Again, on Holy Saturday, the church was crowded with the faithful, it also being the feast of the Annunciation. Many remarked how well the hymns of this feast went along with those of Holy Saturday. It must be pointed out that as has been traditional for a number of years now, the miraculous Icon of the Mother of God, “Softener of Evil Hears,” from Russia, has accompanied us for Holy Week and Pascha. All were anointed with myrrh which flows from this icon as they also venerated the Tomb of the Lord. As is traditional, blessed bread and wine are also given to the faithful in commemoration of how early Christians stayed in church all day on Holy Saturday, keeping vigil for the Lord’s Resurrection.
After the one meal on this day, at which oil was permitted, it being a great feast day, many dedicated as much time as they could to cleaning the church and decorating it for Pascha. Many thanks to our pilgrim, Katia, who spent many hours in the obtaining of flowers and greenery to decorate the church as she also did for Christmas. At the same time, those assigned, prepared the refectory for the Paschal breakfast.
At 8PM, the reading of the Acts of the Apostles is commenced, being read in different languages. This continues up until 11PM, when the monastery clergy read their entrance prayers, and the Midnight Office is begun. As the church begins to fill up, the large bell tones, speeding up as midnight approaches.
At exactly midnight, our abbot, Fr. Luke beings the hymn, “They Resurrection, O Christ God, …” This is changed three times, each time in a louder voice, eventually with all the lights being turned on, as the clergy and servers start to proceed out of the altar and outside and around the church, followed by the congregation, as the bells ring softly. The Paschal Matins service is started on the steps of the church, and then everyone re-enters the church to the full peeling of the monastery bells.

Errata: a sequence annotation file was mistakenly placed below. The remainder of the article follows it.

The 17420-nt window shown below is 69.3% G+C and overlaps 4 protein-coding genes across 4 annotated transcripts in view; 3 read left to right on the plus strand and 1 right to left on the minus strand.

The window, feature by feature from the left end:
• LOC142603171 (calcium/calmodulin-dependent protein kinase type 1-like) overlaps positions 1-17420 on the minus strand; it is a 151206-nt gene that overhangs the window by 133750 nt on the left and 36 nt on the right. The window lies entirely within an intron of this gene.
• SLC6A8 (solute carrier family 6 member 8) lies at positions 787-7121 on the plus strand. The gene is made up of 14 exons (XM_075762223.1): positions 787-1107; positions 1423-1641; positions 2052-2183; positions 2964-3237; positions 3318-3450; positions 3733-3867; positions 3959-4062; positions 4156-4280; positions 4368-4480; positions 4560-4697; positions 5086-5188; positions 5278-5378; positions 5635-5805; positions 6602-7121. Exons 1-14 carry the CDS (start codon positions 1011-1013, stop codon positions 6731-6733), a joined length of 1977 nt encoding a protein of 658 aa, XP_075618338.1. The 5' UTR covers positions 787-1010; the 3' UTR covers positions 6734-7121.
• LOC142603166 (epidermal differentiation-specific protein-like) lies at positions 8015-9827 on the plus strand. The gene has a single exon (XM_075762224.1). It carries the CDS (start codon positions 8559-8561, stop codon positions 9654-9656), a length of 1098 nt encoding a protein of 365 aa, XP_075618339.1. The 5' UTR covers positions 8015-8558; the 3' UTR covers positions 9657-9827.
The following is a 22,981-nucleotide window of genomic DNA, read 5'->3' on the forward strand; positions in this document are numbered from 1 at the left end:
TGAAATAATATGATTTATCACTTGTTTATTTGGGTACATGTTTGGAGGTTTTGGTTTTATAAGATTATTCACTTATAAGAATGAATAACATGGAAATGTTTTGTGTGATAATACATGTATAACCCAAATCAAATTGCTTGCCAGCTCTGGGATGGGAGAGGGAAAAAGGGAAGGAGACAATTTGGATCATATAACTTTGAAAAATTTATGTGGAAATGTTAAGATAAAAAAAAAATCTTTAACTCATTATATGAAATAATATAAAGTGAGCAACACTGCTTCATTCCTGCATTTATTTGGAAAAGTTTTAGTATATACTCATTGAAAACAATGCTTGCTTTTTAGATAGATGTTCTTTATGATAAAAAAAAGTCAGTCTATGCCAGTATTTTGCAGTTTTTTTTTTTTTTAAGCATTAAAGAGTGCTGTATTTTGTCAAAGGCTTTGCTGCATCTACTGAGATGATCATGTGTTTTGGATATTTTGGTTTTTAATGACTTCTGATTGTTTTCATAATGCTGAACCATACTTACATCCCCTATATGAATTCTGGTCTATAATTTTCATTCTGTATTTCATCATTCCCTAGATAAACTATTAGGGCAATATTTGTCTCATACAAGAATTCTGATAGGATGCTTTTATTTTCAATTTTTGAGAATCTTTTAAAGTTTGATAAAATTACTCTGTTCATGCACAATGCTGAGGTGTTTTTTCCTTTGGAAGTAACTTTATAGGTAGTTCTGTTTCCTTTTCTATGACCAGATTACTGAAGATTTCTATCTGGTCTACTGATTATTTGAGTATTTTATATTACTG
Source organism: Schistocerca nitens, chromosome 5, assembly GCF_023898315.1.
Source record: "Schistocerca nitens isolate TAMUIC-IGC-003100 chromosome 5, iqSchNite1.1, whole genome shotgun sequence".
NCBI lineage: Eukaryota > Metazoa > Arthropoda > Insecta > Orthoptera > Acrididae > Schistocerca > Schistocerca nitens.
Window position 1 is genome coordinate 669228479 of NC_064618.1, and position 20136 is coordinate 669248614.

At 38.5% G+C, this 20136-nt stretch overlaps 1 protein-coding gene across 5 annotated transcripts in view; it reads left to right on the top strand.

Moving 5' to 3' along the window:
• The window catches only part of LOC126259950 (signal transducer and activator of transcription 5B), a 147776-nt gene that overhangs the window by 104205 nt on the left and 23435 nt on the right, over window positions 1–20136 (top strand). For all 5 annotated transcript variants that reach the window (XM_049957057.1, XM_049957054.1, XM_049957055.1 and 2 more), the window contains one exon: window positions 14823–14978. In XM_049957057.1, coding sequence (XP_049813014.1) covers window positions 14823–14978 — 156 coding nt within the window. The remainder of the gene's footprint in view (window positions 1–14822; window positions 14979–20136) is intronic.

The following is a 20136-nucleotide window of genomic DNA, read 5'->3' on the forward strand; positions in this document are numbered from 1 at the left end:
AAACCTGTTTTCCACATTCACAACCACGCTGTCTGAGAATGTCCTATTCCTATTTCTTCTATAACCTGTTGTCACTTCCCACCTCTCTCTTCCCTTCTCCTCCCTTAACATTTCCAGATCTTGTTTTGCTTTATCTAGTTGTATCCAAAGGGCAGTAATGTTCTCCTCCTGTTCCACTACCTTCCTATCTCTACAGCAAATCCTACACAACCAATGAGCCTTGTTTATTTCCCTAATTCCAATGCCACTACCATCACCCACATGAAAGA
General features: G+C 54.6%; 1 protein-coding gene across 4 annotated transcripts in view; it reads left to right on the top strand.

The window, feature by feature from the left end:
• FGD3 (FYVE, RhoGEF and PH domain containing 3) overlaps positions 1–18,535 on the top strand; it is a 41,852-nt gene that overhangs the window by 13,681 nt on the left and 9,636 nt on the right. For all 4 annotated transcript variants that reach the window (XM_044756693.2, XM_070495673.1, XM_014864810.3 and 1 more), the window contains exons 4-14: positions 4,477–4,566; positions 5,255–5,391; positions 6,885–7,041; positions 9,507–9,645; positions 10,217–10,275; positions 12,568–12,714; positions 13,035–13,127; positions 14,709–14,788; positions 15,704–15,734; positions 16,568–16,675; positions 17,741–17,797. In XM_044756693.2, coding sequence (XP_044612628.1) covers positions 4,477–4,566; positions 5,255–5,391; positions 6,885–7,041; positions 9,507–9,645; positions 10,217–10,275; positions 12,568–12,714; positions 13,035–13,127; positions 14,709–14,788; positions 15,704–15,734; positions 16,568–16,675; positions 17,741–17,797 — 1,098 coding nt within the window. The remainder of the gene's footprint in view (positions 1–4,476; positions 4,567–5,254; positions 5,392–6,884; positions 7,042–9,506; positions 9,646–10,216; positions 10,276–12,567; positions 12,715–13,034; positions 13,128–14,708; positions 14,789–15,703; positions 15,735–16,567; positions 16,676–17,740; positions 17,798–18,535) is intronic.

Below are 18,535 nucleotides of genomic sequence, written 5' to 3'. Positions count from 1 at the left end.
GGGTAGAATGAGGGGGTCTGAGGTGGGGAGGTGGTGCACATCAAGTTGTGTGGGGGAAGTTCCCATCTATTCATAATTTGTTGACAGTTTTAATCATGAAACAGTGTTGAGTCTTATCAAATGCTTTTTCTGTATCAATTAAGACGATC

Our monastery tradition is that the Paschal Canon is chanted by the clergy from the middle of the church, with the choir responding. Each of the priests in turn censes the whole church and altar, all joyfully shouting out to the people “Christ is Risen,” typically in Slavonic, English and Greek. The choir does in incredible job and even sings some hymns in Georgian.
In the monastery, the traditional Paschal greeting is done only at the end of the Divine Liturgy, with the exception being that the clergy greet one another in the altar. During the Liturgy, the Gospel is read in sections in different languages, in Greek, English, Spanish and Church Slavonic.
Over 200 people availed themselves of the Holy Mysteries. At the end of the Liturgy, all those present, came forward to kiss the Cross and greet the clergy holding holy icons. At the conclusion of this, Fr. Archimandrite Luke and the clergy processed solemnly with the peeling of the bells, to the refectory, whereupon Fr. Luke read the prayer to break the fast and sprinkled the Paschal breakfast foods with holy water, the kulich, Pascha, and cheeses.
At noon on Pascha day, lunch at noon, with the monks in their rassas and klobuks. The traditional holodets was served. More bell ringing and greetings. After lunch, Fr. Luke had his traditional reception in his quarters, hardly big enough to fit in the many people who came to greet him and continue the joy of the feast.
At 3PM, Paschal Vespers, also with much bell ringing, and later in the evening Matins. And so all through Bright Week, every morning and evening with Paschal hymns and joy and bells.